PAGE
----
• CoryIntheHouse

        ” Creating physical spaces that present sexual and racial equality is a matter of respect”
        No, actually it really isn’t.

        • Simon Christopher Timm

          If you can provide some reason as to why it is not a matter of respect that would help advance the conversation!

  • brometheus

    You’d think that a member of the divinity school would have the mental agency to understand that the presence of pictures of white men (who presumedly sustained the school financially in the past, or made great contributions to the field) does not mean that the divinity school as an institutional supports the ‘dominance’ of males in society, or that it believes white males are superior. This would be akin to suggesting that pictures of past senators be removed from the walls of capitol hill or various state houses simply because they are white and male. History cannot and should not be rewritten to accomodate the immaturely held aesthetic preferences of today’s youth. We are smarter than to take the particularly topical analysis being put forth in this column, that equates the presence of history that is white and male with the abstract support of everything else included within that history, as truth. We are not psychological slaves to pictures on the wall. Why do we continue to behave as if we are?

    • http://www.artspace.com/magazine/interviews_features/lists/the-10-worst-ways-to-die-in-a-hieronymous-bosch-painting-53872 Hieronymus Machine

      “You’d think that a member of the divinity school would have the mental agency to understand…”

      You’re already off track, already overestimating the denizens of DIV.

      • Simon Christopher Timm

        I’m surprised the Yale Daily News did not eliminate this inappropriate comment.

        • http://www.artspace.com/magazine/interviews_features/lists/the-10-worst-ways-to-die-in-a-hieronymous-bosch-painting-53872 Hieronymus Machine

          Why inappropriate?

          To be safe, I checked again the ranking for Y’s top 12 professional schools and, again, DIV failed to make the cut.

    • Simon Christopher Timm

      I don’t see any problem with reviewing the pictures on the walls at Capital Hill and taking down pictures of senators we no longer want to revere. History is written in books not walls. I’m not suggesting that we rewrite anything. The whole reason we place pictures of great people on walls is that the pictures we place on the walls have an impact on us throughout the day. I never claimed it makes us psychological slaves, I just said it creates an atmosphere that affects us. Why should a picture be locked on the walls forever once it is placed there?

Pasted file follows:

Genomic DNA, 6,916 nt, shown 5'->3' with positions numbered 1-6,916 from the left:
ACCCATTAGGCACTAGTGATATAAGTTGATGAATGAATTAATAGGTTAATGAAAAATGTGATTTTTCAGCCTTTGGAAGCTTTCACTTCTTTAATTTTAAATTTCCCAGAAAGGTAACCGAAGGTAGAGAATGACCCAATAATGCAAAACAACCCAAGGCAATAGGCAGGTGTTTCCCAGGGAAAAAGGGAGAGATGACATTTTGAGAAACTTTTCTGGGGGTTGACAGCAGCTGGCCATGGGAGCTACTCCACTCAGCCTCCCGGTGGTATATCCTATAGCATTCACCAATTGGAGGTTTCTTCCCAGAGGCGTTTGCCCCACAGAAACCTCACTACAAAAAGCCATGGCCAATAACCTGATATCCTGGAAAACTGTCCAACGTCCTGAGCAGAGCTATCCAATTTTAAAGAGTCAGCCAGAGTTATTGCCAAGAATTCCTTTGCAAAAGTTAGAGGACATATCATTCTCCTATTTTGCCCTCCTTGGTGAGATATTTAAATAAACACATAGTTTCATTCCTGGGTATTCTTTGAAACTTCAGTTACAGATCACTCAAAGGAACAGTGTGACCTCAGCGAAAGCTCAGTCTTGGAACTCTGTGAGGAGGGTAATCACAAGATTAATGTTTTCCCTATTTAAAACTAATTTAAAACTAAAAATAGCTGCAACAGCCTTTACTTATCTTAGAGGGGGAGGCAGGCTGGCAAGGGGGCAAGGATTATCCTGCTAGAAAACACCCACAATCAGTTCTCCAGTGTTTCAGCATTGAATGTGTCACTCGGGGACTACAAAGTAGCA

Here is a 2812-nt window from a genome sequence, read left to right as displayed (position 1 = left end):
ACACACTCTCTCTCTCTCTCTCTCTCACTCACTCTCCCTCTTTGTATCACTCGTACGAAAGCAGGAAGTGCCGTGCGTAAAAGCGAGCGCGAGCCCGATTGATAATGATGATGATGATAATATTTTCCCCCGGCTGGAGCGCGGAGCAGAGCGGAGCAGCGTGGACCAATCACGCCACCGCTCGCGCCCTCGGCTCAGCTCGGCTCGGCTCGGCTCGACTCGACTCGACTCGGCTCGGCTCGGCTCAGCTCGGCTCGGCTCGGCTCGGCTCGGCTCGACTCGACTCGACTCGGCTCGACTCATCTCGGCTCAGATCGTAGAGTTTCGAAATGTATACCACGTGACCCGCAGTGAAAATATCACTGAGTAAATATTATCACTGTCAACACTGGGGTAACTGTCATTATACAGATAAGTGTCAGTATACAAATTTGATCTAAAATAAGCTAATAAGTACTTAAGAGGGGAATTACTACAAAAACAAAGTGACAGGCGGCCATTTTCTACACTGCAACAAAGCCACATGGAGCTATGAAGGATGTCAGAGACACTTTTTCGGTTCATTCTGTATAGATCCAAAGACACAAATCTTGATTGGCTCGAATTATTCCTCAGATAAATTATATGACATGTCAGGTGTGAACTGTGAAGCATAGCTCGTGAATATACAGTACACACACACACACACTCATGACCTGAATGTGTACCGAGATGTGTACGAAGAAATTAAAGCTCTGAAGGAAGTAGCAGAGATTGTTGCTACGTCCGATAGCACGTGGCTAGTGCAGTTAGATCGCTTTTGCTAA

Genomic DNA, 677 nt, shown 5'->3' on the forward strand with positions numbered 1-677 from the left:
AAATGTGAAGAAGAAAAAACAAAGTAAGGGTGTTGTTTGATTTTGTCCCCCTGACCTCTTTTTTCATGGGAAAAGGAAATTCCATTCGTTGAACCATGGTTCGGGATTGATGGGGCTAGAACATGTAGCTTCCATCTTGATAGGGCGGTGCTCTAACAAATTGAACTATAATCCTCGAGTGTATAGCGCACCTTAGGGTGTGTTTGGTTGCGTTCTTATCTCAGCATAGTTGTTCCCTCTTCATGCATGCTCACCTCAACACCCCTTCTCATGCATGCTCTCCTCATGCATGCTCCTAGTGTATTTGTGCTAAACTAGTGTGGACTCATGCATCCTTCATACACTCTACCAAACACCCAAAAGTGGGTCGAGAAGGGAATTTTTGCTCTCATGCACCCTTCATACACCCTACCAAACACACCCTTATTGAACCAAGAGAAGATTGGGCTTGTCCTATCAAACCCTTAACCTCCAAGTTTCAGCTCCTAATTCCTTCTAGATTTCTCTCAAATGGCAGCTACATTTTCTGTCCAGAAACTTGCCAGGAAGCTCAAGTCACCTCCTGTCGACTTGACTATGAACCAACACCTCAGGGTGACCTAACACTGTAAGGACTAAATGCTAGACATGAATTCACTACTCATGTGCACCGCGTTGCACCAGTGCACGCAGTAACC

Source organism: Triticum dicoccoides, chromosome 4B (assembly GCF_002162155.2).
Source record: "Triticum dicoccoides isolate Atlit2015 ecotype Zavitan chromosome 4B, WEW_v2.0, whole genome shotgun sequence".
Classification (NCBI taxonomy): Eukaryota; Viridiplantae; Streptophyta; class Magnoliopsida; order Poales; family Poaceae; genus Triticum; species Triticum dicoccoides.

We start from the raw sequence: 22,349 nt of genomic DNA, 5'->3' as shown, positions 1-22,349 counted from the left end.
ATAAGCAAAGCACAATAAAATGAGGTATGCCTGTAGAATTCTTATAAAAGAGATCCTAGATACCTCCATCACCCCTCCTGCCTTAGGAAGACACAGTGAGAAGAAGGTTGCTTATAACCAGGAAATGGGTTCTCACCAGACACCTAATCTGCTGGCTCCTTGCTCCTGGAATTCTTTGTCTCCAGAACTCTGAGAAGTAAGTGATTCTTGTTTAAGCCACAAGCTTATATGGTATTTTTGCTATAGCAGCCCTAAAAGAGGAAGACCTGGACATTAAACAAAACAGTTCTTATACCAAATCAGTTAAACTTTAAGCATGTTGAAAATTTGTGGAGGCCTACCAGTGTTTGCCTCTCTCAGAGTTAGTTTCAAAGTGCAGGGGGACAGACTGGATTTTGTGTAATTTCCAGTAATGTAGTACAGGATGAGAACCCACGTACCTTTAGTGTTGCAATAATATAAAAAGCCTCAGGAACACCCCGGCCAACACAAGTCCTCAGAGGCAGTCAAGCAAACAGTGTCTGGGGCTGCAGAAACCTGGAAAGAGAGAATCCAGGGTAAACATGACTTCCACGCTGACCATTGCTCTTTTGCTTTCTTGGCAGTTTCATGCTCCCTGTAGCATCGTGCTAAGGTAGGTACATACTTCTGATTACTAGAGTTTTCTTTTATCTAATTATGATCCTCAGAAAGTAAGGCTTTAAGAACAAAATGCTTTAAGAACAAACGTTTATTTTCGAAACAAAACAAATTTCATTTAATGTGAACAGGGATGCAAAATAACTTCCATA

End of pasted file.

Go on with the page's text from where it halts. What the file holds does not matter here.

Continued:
• ShadrachSmith

    A carefully selected bunch of sheep. Not a man among you…apparently.

    • Simon Christopher Timm

      I’m surprised this unhelpful comment was not deleted by the YDN.

  • Phil Ostrand

    Destroy History!!! It is bigoted!!!

    • Simon Christopher Timm

      No, I don’t think we should destroy history but I do think we should be thoughtful about how we represent it on our walls. Do you think every picture that lands on the wall at Yale should exist there forever? True, some men and women deserve to be remembered for great stretches of time. For example, I have no objection to keeping John Sterling’s portrait in Sterling Library for as long as the building stands–and I would feel this way even if he hadn’t been homosexual. But few deserve veneration forever. Calhoun’s portrait was a mistake from the onset. Most others fall somewhere in between. In time, we gain perspective on how great a person’s contribution was and we should maintain his or her portrait or take it down accordingly.

  • Luc

    Thankfully the old white dudes who started this country created a government where this type of victimhood thinking won’t take hold beyond the inherently liberal bubble of university. Build forward, not backward.

    • Simon Christopher Timm

      This is not about victimhood. We should build forward but we should also be thoughtful about what we keep with us from the past.

  • Saph

    Just curious…what is the exact number of people of color and women you would like on the walls? Do we make it representative of the US population? This would mean approximately 14 portraits of African Americans and 18 portraits of Latinos, and a 50% division among men and women.

    Or would you like to address past imbalances by having 99 portraits of minorities, and the remaining 8 of white men?

    Then, do we update it over the next few decades as the racial make-up of America changes?

    Genuinely curious where you would like this to go if someone made you be specific.

    • Simon Christopher Timm

      My argument is that there should be gender equality and strong racial diversity on the walls. Your figures are a great goal. And yes, I think diversity needs to be an ongoing project.